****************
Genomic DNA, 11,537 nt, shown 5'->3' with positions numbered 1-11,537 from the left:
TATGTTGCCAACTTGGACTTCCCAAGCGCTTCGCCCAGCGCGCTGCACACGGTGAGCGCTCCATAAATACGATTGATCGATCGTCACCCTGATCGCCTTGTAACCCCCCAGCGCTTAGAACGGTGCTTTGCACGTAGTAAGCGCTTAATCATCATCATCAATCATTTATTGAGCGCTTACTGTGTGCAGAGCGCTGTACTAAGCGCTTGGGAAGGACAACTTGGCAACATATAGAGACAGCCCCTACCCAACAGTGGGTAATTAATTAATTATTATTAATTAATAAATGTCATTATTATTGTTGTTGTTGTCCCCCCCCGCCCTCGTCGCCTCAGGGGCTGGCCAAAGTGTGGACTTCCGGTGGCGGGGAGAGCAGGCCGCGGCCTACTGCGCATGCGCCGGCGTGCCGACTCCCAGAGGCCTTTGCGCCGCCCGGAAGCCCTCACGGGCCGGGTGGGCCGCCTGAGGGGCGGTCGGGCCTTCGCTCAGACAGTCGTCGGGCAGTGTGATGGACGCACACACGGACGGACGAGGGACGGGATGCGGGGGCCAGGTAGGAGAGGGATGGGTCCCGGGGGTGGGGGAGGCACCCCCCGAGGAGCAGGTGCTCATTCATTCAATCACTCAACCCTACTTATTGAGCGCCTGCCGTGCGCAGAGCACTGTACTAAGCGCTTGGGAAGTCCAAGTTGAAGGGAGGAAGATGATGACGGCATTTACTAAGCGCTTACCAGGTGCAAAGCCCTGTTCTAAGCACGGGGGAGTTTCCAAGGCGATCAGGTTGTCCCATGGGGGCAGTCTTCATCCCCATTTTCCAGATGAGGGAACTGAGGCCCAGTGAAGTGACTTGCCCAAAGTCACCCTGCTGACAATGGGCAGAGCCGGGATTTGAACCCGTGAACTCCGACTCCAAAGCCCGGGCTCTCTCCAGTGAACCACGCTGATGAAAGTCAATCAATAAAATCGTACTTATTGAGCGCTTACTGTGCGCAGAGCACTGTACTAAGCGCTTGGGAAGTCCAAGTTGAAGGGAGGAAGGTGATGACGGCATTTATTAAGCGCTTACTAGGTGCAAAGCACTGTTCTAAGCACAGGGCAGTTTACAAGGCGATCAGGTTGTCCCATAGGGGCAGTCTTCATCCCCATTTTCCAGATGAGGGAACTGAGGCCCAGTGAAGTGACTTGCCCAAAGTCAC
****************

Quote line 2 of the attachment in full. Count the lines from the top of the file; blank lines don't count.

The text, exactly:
TATGTTGCCAACTTGGACTTCCCAAGCGCTTCGCCCAGCGCGCTGCACACGGTGAGCGCTCCATAAATACGATTGATCGATCGTCACCCTGATCGCCTTGTAACCCCCCAGCGCTTAGAACGGTGCTTTGCACGTAGTAAGCGCTTAATCATCATCATCAATCATTTATTGAGCGCTTACTGTGTGCAGAGCGCTGTACTAAGCGCTTGGGAAGGACAACTTGGCAACATATAGAGACAGCCCCTACCCAACAGTGGGTAATTAATTAATTATTATTAATTAATAAATGTCATTATTATTGTTGTTGTTGTCCCCCCCCGCCCTCGTCGCCTCAGGGGCTGGCCAAAGTGTGGACTTCCGGTGGCGGGGAGAGCAGGCCGCGGCCTACTGCGCATGCGCCGGCGTGCCGACTCCCAGAGGCCTTTGCGCCGCCCGGAAGCCCTCACGGGCCGGGTGGGCCGCCTGAGGGGCGGTCGGGCCTTCGCTCAGACAGTCGTCGGGCAGTGTGATGGACGCACACACGGACGGACGAGGGACGGGATGCGGGGGCCAGGTAGGAGAGGGATGGGTCCCGGGGGTGGGGGAGGCACCCCCCGAGGAGCAGGTGCTCATTCATTCAATCACTCAACCCTACTTATTGAGCGCCTGCCGTGCGCAGAGCACTGTACTAAGCGCTTGGGAAGTCCAAGTTGAAGGGAGGAAGATGATGACGGCATTTACTAAGCGCTTACCAGGTGCAAAGCCCTGTTCTAAGCACGGGGGAGTTTCCAAGGCGATCAGGTTGTCCCATGGGGGCAGTCTTCATCCCCATTTTCCAGATGAGGGAACTGAGGCCCAGTGAAGTGACTTGCCCAAAGTCACCCTGCTGACAATGGGCAGAGCCGGGATTTGAACCCGTGAACTCCGACTCCAAAGCCCGGGCTCTCTCCAGTGAACCACGCTGATGAAAGTCAATCAATAAAATCGTACTTATTGAGCGCTTACTGTGCGCAGAGCACTGTACTAAGCGCTTGGGAAGTCCAAGTTGAAGGGAGGAAGGTGATGACGGCATTTATTAAGCGCTTACTAGGTGCAAAGCACTGTTCTAAGCACAGGGCAGTTTACAAGGCGATCAGGTTGTCCCATAGGGGCAGTCTTCATCCCCATTTTCCAGATGAGGGAACTGAGGCCCAGTGAAGTGACTTGCCCAAAGTCAC